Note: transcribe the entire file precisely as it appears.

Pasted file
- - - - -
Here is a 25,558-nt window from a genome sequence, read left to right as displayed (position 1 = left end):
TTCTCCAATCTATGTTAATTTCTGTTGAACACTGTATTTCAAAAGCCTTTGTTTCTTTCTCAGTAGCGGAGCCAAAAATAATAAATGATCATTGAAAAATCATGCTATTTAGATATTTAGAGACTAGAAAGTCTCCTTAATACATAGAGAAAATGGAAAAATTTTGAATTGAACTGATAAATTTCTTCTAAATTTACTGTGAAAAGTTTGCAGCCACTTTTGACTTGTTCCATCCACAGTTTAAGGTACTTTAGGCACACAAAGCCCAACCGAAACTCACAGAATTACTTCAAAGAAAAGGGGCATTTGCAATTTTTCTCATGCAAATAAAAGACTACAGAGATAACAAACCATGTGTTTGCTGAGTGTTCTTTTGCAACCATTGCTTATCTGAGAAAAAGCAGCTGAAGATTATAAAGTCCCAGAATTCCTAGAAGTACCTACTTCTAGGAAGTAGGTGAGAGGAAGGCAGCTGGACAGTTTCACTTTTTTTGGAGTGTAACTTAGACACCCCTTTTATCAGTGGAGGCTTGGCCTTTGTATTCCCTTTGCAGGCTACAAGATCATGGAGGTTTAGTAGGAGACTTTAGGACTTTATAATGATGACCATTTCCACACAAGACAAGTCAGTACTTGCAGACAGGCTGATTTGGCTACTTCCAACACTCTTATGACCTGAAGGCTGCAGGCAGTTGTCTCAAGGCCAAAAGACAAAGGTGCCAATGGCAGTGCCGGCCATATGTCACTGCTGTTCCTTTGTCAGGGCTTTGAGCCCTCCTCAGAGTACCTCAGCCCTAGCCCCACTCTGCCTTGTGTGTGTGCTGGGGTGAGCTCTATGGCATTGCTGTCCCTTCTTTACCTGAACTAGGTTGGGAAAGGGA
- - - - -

Here is a 25,558-nt window from a genome sequence, read left to right as displayed (position 1 = left end):
TTCTCCAATCTATGTTAATTTCTGTTGAACACTGTATTTCAAAAGCCTTTGTTTCTTTCTCAGTAGCGGAGCCAAAAATAATAAATGATCATTGAAAAATCATGCTATTTAGATATTTAGAGACTAGAAAGTCTCCTTAATACATAGAGAAAATGGAAAAATTTTGAATTGAACTGATAAATTTCTTCTAAATTTACTGTGAAAAGTTTGCAGCCACTTTTGACTTGTTCCATCCACAGTTTAAGGTACTTTAGGCACACAAAGCCCAACCGAAACTCACAGAATTACTTCAAAGAAAAGGGGCATTTGCAATTTTTCTCATGCAAATAAAAGACTACAGAGATAACAAACCATGTGTTTGCTGAGTGTTCTTTTGCAACCATTGCTTATCTGAGAAAAAGCAGCTGAAGATTATAAAGTCCCAGAATTCCTAGAAGTACCTACTTCTAGGAAGTAGGTGAGAGGAAGGCAGCTGGACAGTTTCACTTTTTTTGGAGTGTAACTTAGACACCCCTTTTATCAGTGGAGGCTTGGCCTTTGTATTCCCTTTGCAGGCTACAAGATCATGGAGGTTTAGTAGGAGACTTTAGGACTTTATAATGATGACCATTTCCACACAAGACAAGTCAGTACTTGCAGACAGGCTGATTTGGCTACTTCCAACACTCTTATGACCTGAAGGCTGCAGGCAGTTGTCTCAAGGCCAAAAGACAAAGGTGCCAATGGCAGTGCCGGCCATATGTCACTGCTGTTCCTTTGTCAGGGCTTTGAGCCCTCCTCAGAGTACCTCAGCCCTAGCCCCACTCTGCCTTGTGTGTGTGCTGGGGTGAGCTCTATGGCATTGCTGTCCCTTCTTTACCTGAACTAGGTTGGGAAAGGGA